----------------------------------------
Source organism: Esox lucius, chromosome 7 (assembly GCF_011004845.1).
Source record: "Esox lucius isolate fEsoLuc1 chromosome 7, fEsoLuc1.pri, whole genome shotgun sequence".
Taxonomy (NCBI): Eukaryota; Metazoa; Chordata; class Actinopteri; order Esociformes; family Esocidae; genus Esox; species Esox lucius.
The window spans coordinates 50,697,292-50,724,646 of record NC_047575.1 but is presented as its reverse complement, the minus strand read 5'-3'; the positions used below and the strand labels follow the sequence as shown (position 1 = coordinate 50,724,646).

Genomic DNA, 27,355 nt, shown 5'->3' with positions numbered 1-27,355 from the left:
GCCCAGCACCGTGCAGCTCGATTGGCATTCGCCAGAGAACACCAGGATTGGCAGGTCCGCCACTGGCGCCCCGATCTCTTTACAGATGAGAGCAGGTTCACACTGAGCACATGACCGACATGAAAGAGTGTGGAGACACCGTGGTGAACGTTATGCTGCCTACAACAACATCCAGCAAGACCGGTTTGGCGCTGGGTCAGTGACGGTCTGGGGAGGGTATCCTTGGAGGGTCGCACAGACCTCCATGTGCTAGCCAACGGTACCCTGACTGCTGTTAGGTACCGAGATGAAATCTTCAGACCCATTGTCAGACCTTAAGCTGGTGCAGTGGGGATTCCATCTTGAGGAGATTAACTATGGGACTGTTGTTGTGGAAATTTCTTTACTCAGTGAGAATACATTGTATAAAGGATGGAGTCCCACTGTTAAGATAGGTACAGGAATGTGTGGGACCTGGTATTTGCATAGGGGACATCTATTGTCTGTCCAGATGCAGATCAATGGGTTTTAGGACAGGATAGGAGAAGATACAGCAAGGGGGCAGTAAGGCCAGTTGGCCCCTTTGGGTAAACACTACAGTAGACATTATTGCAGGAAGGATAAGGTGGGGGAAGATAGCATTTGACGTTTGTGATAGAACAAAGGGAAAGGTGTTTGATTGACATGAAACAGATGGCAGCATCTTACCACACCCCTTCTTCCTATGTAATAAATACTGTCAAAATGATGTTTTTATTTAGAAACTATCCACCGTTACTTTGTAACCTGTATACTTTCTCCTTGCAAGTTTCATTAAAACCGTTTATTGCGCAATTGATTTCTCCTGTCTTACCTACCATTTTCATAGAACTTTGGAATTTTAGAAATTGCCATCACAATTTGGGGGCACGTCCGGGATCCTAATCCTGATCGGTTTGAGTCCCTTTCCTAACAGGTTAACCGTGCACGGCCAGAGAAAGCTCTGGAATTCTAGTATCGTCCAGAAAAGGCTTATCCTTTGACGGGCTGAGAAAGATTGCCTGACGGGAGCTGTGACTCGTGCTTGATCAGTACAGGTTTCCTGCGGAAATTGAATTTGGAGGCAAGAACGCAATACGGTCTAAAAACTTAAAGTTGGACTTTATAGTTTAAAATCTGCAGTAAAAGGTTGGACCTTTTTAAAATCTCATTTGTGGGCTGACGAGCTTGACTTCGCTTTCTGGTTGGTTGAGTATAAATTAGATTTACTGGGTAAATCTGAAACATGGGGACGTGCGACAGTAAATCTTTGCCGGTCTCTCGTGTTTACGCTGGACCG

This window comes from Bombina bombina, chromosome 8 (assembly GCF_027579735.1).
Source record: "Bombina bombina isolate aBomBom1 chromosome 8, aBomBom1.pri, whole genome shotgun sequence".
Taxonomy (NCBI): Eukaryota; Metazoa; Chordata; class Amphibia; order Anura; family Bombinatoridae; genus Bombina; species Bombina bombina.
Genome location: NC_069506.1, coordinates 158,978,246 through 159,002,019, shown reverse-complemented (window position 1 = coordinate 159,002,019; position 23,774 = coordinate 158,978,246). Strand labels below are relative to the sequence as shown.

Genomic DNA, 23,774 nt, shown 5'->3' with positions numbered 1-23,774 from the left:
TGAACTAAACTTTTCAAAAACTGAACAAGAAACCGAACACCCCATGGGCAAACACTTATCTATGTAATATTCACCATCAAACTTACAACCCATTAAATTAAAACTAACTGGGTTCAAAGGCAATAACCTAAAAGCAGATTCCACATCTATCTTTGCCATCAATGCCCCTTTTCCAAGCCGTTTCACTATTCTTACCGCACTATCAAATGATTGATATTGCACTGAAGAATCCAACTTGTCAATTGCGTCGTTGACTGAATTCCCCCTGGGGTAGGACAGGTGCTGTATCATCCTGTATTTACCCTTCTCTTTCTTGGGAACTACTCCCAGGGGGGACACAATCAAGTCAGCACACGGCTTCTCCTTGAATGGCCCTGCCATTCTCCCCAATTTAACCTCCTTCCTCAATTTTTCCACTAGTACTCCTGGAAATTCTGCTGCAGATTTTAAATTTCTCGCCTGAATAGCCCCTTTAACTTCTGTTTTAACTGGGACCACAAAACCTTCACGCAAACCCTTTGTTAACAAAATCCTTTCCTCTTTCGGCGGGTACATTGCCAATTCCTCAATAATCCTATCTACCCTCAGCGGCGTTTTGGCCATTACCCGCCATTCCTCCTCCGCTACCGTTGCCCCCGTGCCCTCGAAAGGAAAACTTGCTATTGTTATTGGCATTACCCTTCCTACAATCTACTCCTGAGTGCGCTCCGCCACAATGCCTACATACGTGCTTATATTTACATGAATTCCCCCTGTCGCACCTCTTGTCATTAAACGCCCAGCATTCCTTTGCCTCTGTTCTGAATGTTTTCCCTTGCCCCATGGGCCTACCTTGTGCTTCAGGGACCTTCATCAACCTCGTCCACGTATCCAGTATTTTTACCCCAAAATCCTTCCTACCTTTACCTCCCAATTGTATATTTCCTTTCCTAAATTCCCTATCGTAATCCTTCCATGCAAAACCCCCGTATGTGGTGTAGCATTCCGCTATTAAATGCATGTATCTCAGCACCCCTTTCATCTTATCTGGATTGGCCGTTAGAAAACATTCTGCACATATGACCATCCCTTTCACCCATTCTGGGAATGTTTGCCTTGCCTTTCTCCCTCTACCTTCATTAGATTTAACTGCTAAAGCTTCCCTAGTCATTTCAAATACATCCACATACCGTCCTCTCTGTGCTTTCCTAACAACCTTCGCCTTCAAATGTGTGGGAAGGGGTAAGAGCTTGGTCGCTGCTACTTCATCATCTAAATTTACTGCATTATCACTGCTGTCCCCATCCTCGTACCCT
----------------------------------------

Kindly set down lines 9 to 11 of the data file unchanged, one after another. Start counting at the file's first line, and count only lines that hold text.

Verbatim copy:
Taxonomy (NCBI): Eukaryota; Metazoa; Chordata; class Amphibia; order Anura; family Bombinatoridae; genus Bombina; species Bombina bombina.
Genome location: NC_069506.1, coordinates 158,978,246 through 159,002,019, shown reverse-complemented (window position 1 = coordinate 159,002,019; position 23,774 = coordinate 158,978,246). Strand labels below are relative to the sequence as shown.

Genomic DNA, 23,774 nt, shown 5'->3' with positions numbered 1-23,774 from the left: